Minister Wilkinson joins Seaspan to celebrate the launch of the Canadian Coast Guard’s second new Offshore Fisheries Science Vessel

News release

June 5, 2019

Vancouver, BC — The Government of Canada is committed to renewing the Canadian Coast Guard fleet. We are providing the women and men of the Coast Guard, and our scientists in the Department of Fisheries and Oceans, with the best equipment to conduct their important work, keeping our oceans safe, protecting the environment, conducting scientific research and keeping our economy moving.

Today the Minister of Fisheries, Oceans and the Canadian Coast Guard, the Honourable Jonathan Wilkinson, was at Seaspan’s North Vancouver Shipyards (VSY) to celebrate the launch of the second of three new Offshore Fisheries Science Vessels (OFSV) built under the National Shipbuilding Strategy.

The new OFSVs will support science and research activities undertaken by Fisheries and Oceans and the Canadian Coast Guard. This includes the collection of information on the distribution, abundance, and biology of species in Canadian waters, the impacts of climate change, and information intended to improve our understanding of our oceans and marine environment.

Minister Wilkinson also announced today the names of both the second and third new OFSVs being built at VSY, the CCGS Capt. Jacques Cartier and CCGS John Cabot, respectively.

On May 22, the Prime Minister announced in Vancouver, the renewal of the Coast Guard fleet. With this announcement the Government of Canada signaled its intent to procure up to 18 new vessels for the Coast Guard from Canadian suppliers. This includes up to 16 new vessels that will be built at Seaspan in Vancouver. These ships are in addition to the important work  already underway at VSY.

The commitment of the Government of Canada to fleet renewal and to the construction of ships here at VSY will mean significant jobs and economic activity for workers and businesses in Canada, in British Columbia and in Vancouver.

Our brave women and men of the Coast Guard deserve to have up-to-date equipment with which to perform the task Canadians expect of them – including protecting our coastal marine environment, ice breaking and performing search and rescue operations.

After years of under funding, the Government of Canada is coming through on our commitment to expand the role and capacity of the Canadian Coast Guard in addressing environmental incidents and enhanced search and rescue capabilities, while advancing important marine research work.


“The Government of Canada congratulates Seaspan on this important milestone, the launch of the second Offshore Fisheries Science Vessel. We made a commitment to fully renew the Canadian Coast Guard fleet to ensure the women and men of the Coast Guard, and our scientists, have the equipment they require to conduct their important work. The Coast Guard keeps our waters safe, protects our marine and coastal environment, and keeps our coastal economies moving. With today’s launch, along with the Government’s recent announcement to procure up to 18 new vessels from Canadian suppliers, we continue to deliver on that commitment.”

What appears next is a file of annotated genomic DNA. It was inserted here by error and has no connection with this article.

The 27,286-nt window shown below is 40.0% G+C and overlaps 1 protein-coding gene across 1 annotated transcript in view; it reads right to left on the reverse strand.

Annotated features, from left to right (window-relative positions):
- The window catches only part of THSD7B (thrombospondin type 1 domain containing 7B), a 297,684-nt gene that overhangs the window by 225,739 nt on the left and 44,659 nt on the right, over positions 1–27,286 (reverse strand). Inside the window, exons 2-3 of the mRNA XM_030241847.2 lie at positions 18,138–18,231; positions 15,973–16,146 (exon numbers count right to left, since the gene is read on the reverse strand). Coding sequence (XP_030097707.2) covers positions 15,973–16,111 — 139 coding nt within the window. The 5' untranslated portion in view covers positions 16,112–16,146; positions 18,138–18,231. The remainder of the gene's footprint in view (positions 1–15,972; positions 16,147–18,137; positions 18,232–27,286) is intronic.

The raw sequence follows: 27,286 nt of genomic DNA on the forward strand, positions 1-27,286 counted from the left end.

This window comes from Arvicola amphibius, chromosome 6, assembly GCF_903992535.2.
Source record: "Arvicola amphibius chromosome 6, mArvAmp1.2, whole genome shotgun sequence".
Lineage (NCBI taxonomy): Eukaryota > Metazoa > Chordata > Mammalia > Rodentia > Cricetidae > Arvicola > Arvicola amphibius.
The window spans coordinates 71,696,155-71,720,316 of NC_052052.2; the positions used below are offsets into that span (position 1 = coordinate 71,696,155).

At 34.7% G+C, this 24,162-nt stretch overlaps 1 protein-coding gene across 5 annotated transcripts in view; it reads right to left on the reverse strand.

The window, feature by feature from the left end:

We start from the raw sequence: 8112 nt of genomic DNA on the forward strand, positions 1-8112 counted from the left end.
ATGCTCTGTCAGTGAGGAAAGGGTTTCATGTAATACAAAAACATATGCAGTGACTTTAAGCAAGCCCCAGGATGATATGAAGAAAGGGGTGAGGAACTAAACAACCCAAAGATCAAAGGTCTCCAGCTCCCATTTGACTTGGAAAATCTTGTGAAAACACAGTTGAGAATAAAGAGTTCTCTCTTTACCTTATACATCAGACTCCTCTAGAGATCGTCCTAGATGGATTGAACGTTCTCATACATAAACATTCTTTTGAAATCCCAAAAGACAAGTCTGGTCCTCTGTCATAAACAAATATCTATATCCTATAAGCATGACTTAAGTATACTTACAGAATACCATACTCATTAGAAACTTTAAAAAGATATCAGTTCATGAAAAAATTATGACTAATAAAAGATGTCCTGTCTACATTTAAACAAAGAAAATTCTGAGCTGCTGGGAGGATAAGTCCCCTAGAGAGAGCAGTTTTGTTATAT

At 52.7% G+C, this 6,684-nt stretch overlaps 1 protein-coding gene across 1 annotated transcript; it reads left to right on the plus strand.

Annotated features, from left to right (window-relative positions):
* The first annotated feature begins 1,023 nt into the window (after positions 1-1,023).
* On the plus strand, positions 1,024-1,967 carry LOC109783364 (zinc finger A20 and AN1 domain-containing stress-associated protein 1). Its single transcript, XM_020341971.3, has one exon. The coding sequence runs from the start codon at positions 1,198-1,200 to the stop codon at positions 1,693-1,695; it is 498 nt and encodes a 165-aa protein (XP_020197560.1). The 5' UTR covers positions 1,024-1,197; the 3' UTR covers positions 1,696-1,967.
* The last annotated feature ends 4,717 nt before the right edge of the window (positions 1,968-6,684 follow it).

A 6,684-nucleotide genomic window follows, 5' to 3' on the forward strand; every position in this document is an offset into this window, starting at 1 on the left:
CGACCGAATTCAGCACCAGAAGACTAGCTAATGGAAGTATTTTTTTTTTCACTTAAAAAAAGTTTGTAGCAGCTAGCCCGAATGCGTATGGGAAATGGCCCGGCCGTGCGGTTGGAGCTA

The Honourable Jonathan Wilkinson, Minister of Fisheries, Oceans and the Canadian Coast Guard

“Today’s launch of the second Offshore Fisheries Science Vessel marks an important milestone for the Canadian Coast Guard, and is proof the National Shipbuilding Strategy is delivering results. Congratulations to the workers at Seaspan Vancouver Shipyards, who continue to work hard on these world-class ships that will help form the Coast Guard’s future fleet.”

The Honourable Carla Qualtrough, Minister of Public Services and Procurement and Accessibility

Quick facts

  • The Offshore Fisheries Science Vessels (OFSV) are the first class of ships to be built by Seaspan’s Vancouver Shipyards, as part of the non-combat package under the National Shipbuilding Strategy.

  • The new OFSVs, although primarily focused on science research, will also have the capability to support search and rescue and environmental response operations, if required.

  • CCGS Capt. Jacques Cartier has been named in honour of the French navigator and first European to map the Gulf of Saint Lawrence, and the shores of the Saint Lawrence River. The vessel’s home port will be in Dartmouth, Nova Scotia and following sea trials is expected to join the fleet in late 2019.

  • CCGS John Cabot was named after the Italian merchant and explorer, who is the earliest known European since the Norse Vikings to explore and make landfall on the Newfoundland and Labrador coast in 1497. CCGS John Cabot is expected to join Coast Guard’s operations in summer 2020, and will be based in St. John’s, Newfoundland and Labrador.

  • The first OFSV, CCGS Sir John Franklin, was launched in December 2017, and is expected to join the Coast Guard fleet in summer 2019. The vessel’s home port will be in Patricia Bay, British Columbia.

  • They are 63.4 metre diesel electric drive vessels, with a displacement of approximately 3,212 tonnes and a top speed of 13 knots.

  • The new OFSV will include four science labs: a wet lab, a dry lab, an ocean lab and a control lab, to support scientific research.

  • The new OFSVs will replace existing Coast Guard ships on the east and west coasts of Canada that provide a platform from which critical scientific research can be performed.

  • In accordance with the Canadian Coast Guard’s ship naming policy, Offshore Fisheries Science Vessels are named to honour former explorers and scientists who have made a significant contribution to the history of Canada.

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Jocelyn Lubczuk
Press Secretary
Office of the Minister of Fisheries, Oceans
and the Canadian Coast Guard

Media Relations
Fisheries and Oceans Canada

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